Researchers may have discovered a way to help the optic nerve heal following trauma by eliminating an enzyme that acts as a catalyst for inflammation.

The study, which appeared in Frontiers in Neuroscience, showed that by removing the enzyme arginase 2 (A2)—which increases following injury—neuron deaths in the retina decreased. The investigators from the Medical College of Georgia at Augusta University also found by eliminating A2, there was less degeneration of interconnecting nerve fibers.

Traditionally, few treatment options exist to help the eye recover from optic nerve crush injury, researchers noted. This is due, in part, to the lack of understanding of the complex network that causes the damage, they added.

While not much is known about A2’s normal function, it appears to be the exact opposite of arginase 1 (A1), an enzyme that helps the liver eliminate ammonia. A1 can also suppress destructive inflammation when conditions such as diabetes and glaucoma reduce blood flow to the retina. As such, when A1 levels decrease—which occurs in many eye injuries—A2 levels increase along with inflammation.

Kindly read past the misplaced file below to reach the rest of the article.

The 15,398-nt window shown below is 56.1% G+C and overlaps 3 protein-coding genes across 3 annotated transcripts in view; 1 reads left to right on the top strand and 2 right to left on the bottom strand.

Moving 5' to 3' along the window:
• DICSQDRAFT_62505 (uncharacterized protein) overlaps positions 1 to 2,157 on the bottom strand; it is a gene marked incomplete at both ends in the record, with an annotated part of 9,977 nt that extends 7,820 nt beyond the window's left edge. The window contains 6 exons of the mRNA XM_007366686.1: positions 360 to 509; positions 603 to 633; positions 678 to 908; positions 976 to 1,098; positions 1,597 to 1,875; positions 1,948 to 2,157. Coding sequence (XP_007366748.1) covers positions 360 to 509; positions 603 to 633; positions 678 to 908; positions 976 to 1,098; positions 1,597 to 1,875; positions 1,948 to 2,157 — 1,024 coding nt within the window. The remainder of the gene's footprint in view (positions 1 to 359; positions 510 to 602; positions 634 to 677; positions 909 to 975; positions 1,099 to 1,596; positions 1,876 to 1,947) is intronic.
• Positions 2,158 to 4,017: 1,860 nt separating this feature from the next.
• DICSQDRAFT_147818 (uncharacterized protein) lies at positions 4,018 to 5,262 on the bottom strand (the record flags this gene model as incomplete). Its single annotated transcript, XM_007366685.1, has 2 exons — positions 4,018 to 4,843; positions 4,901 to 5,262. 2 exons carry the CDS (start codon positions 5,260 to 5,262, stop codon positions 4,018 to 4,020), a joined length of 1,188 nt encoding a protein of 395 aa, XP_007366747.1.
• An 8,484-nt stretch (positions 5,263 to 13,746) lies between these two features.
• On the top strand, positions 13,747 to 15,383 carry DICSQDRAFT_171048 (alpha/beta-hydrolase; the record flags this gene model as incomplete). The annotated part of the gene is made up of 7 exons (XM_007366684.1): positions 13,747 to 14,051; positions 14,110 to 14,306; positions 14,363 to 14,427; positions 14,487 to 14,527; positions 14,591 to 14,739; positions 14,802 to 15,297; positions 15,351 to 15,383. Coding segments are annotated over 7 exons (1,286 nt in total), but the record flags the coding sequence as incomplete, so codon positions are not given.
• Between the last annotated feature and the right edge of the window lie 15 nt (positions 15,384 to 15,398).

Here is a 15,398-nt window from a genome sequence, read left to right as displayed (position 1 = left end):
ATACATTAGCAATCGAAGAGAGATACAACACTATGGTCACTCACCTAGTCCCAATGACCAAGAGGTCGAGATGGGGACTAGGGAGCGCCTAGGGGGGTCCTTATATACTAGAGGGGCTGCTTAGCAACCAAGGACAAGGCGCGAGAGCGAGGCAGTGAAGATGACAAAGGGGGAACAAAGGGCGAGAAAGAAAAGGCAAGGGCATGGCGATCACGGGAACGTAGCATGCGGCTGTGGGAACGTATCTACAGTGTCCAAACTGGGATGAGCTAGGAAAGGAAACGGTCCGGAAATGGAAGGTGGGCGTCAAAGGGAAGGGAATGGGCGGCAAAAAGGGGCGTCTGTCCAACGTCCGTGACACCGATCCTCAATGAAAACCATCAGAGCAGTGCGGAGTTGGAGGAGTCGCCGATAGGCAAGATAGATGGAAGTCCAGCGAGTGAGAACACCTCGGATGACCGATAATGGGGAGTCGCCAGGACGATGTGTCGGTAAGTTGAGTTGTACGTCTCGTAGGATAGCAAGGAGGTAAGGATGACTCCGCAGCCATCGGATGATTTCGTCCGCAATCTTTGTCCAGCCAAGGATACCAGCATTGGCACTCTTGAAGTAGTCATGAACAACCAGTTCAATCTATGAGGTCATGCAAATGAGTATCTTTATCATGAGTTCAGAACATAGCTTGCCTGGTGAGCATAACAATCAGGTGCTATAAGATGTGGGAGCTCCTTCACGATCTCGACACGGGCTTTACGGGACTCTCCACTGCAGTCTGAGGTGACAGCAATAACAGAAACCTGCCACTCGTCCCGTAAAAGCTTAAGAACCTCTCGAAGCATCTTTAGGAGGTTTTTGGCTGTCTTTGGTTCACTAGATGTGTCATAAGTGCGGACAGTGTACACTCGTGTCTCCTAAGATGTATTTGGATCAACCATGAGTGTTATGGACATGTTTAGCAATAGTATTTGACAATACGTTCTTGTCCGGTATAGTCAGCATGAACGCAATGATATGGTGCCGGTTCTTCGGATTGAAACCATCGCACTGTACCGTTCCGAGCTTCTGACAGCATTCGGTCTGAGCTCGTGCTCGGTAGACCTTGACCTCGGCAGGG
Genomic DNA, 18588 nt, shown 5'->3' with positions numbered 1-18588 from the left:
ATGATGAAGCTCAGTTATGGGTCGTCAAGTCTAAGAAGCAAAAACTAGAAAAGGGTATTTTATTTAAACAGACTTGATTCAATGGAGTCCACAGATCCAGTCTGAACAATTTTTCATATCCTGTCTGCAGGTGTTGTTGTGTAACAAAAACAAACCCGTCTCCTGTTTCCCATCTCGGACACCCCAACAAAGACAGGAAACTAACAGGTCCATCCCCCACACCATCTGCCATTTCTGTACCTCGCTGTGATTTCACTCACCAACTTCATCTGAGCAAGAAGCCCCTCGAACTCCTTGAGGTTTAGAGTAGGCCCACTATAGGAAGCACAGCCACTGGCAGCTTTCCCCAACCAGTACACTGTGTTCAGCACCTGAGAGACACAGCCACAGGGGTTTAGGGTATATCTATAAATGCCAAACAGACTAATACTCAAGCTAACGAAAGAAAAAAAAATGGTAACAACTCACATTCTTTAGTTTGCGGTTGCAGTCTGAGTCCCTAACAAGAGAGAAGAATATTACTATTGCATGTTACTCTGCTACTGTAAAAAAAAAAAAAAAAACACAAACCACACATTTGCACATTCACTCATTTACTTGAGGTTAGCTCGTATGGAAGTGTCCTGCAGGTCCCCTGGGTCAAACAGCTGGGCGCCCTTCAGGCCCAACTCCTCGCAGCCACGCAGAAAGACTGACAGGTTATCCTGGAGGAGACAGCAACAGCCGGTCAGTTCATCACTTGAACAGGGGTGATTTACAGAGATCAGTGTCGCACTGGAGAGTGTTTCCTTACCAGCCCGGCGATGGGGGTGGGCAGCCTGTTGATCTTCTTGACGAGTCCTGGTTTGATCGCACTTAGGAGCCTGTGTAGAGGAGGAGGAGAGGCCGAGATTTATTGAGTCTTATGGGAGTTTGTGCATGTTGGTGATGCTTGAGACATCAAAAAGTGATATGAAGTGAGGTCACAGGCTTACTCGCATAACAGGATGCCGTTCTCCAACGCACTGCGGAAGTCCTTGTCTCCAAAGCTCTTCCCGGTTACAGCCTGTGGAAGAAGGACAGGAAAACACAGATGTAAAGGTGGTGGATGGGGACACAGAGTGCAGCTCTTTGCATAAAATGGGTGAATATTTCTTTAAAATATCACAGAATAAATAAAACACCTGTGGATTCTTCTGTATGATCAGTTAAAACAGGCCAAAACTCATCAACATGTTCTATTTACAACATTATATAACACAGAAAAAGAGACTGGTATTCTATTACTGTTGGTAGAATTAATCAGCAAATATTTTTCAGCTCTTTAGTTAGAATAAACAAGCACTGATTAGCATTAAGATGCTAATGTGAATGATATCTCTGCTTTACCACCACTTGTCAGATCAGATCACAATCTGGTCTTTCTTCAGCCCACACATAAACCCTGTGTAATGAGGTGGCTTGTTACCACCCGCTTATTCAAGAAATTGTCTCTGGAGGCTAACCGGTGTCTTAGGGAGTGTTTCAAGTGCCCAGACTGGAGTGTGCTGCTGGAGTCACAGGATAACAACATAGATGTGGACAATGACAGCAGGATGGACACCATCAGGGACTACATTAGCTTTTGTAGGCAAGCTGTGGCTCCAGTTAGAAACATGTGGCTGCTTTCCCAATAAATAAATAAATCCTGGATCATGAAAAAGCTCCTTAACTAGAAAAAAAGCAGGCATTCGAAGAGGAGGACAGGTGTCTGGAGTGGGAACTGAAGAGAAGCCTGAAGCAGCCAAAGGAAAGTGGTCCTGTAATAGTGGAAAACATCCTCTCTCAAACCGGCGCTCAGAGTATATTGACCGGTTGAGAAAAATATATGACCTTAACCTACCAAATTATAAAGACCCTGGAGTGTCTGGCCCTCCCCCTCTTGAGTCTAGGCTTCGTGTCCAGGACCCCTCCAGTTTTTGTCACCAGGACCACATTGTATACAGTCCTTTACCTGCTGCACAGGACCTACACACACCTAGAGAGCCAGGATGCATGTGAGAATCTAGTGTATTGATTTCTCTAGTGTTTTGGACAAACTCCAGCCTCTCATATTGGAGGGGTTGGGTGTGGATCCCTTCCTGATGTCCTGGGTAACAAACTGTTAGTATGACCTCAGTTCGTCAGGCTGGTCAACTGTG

In a mouse model, researchers discovered not only did A2 increase following an injury but neurons and ganglion cells also began to die. Additionally, they found higher A2 increased the activation of glial cells—brain cells that nourish and support neurons unless they are activated.

When A2 was removed, neuron loss and never fiber degeneration lessened and glial activation was reduced.

Xu Z, Fouda AY, Tahira L. Retinal neuroprotection from optic nerve trauma by deletion of arginase 2. Front Neurosci. December 20, 2018. [Epub ahead of print].